get more done

In these pressured times how to get more done and enjoy it more seems like a tall order, but it is entirely possible. I know because I have done it.

It’s been a continuous learning process and there is no single thing that makes it happen, it is more a series of small, incremental changes that lead to new habits and increased performance.

I am talking about personal resilience. Resilience is the ability to adapt and function well in the face of adversity.  In the workplace this normally means stress a – broad category in itself – but it also includes personal events like trauma, loss, and tragedy, such as relationship breakdown, family problems, serious health problems, or money worries.

Resilience is our ability to ‘bounce back’ from difficult experiences. To ‘get back of the horse’ after a setback, to wake in the morning with enthusiasm for the day, whatever else is going on in our lives. This doesn’t mean that resilient people don’t have distress or unhappiness in their lives, but it means that they automatically respond in a more resourceful way by being more… well, resilient.

Resilience is about habits of thinking and behaving that can be summarised under three headings; aspiration, attitude, and approach. This is not a trait that people either have or do not have. It can be learned and developed, and what is more, small daily shifts and changes are all that is required to get things going.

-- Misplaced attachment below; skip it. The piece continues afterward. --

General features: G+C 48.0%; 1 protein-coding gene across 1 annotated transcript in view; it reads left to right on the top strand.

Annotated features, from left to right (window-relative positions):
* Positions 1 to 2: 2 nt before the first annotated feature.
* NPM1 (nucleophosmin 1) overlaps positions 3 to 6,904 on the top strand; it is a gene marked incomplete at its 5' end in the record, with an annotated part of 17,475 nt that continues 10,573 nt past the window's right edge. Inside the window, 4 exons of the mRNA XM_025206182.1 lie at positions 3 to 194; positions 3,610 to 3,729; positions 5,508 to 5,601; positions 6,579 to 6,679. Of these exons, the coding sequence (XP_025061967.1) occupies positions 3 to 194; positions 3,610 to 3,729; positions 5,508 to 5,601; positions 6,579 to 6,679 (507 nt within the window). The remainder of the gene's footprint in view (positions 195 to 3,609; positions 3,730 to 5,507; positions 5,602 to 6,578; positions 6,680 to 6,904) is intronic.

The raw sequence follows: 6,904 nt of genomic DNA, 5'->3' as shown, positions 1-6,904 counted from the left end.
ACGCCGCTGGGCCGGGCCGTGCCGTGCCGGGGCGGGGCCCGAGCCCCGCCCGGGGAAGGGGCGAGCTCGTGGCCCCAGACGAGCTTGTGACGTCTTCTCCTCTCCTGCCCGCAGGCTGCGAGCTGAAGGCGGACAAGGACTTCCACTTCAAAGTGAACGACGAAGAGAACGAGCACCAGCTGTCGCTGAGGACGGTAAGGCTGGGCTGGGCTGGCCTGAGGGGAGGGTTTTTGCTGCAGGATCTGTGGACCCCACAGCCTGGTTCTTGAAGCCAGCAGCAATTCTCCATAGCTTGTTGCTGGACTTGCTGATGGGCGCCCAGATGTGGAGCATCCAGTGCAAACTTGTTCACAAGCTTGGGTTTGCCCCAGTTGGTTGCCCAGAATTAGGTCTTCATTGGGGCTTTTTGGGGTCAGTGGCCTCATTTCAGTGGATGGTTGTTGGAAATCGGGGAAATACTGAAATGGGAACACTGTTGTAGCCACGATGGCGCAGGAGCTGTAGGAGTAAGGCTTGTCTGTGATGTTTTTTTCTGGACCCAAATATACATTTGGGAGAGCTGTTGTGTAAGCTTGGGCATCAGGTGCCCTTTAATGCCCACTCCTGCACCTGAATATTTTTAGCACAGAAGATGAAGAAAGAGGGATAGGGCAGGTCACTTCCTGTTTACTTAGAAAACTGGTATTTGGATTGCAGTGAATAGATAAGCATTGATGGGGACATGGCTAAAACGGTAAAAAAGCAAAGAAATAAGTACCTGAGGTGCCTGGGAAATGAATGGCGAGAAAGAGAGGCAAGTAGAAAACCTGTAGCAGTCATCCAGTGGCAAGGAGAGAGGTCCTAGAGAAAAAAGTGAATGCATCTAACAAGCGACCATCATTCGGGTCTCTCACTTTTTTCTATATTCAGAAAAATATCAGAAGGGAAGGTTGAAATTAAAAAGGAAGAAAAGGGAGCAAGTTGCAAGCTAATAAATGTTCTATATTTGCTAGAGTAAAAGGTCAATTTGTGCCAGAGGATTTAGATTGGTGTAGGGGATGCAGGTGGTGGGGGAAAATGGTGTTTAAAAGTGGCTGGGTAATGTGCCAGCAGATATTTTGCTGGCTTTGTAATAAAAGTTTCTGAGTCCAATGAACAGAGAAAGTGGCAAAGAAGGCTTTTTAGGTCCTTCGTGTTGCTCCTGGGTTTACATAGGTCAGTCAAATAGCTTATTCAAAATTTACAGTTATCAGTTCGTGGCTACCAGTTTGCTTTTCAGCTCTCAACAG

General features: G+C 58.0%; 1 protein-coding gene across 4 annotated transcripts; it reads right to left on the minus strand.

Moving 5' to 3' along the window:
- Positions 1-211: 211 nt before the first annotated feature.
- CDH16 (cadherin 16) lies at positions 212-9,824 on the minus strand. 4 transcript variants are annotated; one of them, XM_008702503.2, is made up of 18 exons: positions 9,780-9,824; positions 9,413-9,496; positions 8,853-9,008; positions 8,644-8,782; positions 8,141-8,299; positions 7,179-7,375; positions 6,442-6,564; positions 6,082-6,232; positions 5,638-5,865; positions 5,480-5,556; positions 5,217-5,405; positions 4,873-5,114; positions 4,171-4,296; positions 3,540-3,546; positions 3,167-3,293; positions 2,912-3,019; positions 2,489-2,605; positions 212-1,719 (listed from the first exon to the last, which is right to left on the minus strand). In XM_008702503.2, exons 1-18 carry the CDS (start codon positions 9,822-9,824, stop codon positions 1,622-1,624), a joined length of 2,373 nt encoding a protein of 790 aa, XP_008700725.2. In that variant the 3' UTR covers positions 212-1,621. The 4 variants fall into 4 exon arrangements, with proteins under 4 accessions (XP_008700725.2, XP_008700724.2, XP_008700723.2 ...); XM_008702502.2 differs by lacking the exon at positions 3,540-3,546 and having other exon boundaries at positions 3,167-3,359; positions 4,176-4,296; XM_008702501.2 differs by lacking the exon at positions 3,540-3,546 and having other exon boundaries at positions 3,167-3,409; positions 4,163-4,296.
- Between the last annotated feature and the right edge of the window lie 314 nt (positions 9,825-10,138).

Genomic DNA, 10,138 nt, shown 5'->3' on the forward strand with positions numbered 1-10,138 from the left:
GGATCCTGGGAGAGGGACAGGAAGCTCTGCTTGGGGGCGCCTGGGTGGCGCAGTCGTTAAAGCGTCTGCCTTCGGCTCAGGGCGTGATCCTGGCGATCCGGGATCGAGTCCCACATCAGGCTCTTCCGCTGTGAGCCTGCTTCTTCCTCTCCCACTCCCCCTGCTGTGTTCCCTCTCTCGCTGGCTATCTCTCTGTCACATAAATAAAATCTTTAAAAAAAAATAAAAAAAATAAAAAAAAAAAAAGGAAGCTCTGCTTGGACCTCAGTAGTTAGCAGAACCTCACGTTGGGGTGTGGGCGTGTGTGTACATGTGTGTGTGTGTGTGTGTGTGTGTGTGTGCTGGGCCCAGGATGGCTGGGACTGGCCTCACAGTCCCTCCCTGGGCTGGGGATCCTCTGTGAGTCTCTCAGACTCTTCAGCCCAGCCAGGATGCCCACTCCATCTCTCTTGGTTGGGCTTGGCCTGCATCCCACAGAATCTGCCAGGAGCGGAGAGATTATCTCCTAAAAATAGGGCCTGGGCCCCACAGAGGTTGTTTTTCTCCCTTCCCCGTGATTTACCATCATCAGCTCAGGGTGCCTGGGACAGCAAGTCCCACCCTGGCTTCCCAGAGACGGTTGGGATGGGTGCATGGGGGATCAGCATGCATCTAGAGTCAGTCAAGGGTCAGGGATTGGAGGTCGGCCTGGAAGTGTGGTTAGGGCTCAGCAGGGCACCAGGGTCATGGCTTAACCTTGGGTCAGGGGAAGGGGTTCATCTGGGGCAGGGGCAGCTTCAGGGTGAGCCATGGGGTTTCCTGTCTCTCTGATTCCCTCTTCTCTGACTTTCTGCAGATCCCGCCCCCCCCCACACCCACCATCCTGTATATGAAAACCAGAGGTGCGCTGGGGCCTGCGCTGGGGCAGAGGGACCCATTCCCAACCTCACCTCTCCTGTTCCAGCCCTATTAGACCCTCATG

How to get more done

You might be wondering how being more resilient relates to being able to get more done. Here are a few reasons that resilient people get more done:

  • They don’t get bogged down with unnecessary details
  • They are better at handling stress are also more productive
  • They tend to play to their strengths, often learning as they go along
  • They can ‘compartmentalise’, so negative experience or unavoidable pressure doesn’t stop them in their plans.

Most people have surprised themselves at one time or another, by coping with something tough better than they would have expected. We see constant examples in the media of when individuals or groups rise to an unexpected challenge rather than being flattened by it. We are all more or less resilient; it is a common trait belonging to ordinary, not extraordinary, people.

A good starting point to becoming more resilient is to understand your personal strengths. Five questions to ask are:

  1. When have I surprised myself by coping well in a difficult situation?
  2. How did I manage to do that?
  3. What worked for me in that situation?
  4. How can I do more of whatever it was that helped?
  5. How will I feel when I am having more of that kind of success in my life?

Over the past few years I have been asked to do a lot of training in resilience, and I shall also be adding more items to my online store in the coming months. As a taster, here’s my crib sheet, Resilience – key ideas.


I’m a psychologist, coach, and therapist. All my work is aimed at enabling people to improve personal aspects of their lives and work.